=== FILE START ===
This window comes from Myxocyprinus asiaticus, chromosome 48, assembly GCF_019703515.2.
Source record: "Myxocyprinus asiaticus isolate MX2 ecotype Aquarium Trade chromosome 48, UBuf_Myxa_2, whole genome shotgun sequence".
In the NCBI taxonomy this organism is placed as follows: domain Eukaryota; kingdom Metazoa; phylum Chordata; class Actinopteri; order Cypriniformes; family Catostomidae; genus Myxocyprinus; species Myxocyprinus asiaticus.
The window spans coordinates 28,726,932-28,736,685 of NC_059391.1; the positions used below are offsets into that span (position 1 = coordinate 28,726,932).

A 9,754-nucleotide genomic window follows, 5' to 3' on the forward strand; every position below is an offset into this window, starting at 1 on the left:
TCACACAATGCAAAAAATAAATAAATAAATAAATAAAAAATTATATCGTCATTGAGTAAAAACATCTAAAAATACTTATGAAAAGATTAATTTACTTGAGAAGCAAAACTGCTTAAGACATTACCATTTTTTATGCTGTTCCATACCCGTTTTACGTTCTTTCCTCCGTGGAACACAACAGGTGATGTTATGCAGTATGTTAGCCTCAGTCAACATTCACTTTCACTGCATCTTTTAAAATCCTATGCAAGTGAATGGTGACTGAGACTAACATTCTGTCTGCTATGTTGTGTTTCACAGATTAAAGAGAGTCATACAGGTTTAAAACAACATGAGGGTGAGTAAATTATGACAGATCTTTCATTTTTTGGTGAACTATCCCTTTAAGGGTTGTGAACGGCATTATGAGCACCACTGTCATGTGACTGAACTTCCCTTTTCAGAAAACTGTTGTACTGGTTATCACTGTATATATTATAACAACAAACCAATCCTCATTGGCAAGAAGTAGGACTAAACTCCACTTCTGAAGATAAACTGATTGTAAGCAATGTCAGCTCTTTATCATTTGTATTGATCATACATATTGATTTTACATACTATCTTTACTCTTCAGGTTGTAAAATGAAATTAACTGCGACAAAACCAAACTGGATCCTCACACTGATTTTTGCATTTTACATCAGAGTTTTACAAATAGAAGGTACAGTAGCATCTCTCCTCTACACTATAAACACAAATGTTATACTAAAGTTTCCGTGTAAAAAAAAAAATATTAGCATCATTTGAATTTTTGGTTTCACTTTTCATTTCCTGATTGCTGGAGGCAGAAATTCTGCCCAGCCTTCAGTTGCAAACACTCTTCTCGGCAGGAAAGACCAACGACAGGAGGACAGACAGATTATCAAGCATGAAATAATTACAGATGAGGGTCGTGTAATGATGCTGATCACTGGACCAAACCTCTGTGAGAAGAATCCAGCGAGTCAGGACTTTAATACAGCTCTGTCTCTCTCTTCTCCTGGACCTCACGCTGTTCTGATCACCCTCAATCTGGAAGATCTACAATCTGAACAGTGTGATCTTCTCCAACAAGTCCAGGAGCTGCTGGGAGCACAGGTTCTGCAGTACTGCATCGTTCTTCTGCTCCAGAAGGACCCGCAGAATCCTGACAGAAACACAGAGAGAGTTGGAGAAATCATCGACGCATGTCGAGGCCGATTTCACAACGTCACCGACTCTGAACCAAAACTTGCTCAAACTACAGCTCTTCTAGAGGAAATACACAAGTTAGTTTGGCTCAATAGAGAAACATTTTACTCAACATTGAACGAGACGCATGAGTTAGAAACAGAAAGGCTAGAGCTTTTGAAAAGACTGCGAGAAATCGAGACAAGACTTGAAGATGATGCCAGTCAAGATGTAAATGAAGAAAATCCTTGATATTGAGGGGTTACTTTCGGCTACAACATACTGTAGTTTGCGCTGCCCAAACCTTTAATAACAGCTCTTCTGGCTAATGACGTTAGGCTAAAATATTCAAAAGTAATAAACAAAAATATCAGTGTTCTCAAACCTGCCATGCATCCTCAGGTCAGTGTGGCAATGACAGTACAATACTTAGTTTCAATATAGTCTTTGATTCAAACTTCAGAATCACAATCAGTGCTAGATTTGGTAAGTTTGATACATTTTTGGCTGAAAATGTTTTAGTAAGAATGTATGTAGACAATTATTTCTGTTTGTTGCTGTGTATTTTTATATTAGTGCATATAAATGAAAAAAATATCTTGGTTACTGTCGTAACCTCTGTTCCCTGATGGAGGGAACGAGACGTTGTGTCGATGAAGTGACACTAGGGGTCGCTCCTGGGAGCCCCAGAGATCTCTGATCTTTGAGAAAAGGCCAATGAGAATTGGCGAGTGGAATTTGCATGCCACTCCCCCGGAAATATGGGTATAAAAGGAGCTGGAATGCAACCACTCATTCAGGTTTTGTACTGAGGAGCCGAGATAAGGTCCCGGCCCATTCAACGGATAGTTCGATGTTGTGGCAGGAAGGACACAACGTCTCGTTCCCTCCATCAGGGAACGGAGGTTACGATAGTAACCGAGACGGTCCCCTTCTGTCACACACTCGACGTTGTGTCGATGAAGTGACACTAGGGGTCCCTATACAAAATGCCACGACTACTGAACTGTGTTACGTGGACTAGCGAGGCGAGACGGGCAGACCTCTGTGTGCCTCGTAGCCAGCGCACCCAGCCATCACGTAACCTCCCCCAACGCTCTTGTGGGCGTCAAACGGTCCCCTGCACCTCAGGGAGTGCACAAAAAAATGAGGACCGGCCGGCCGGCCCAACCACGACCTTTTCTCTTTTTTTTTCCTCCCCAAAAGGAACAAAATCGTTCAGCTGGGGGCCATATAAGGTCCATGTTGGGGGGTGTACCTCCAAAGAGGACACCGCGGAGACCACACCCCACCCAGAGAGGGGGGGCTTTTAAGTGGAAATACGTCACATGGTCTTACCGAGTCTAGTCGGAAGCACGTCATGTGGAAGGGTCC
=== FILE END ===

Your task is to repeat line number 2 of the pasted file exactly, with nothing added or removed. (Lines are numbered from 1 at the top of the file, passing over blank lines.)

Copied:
Source record: "Myxocyprinus asiaticus isolate MX2 ecotype Aquarium Trade chromosome 48, UBuf_Myxa_2, whole genome shotgun sequence".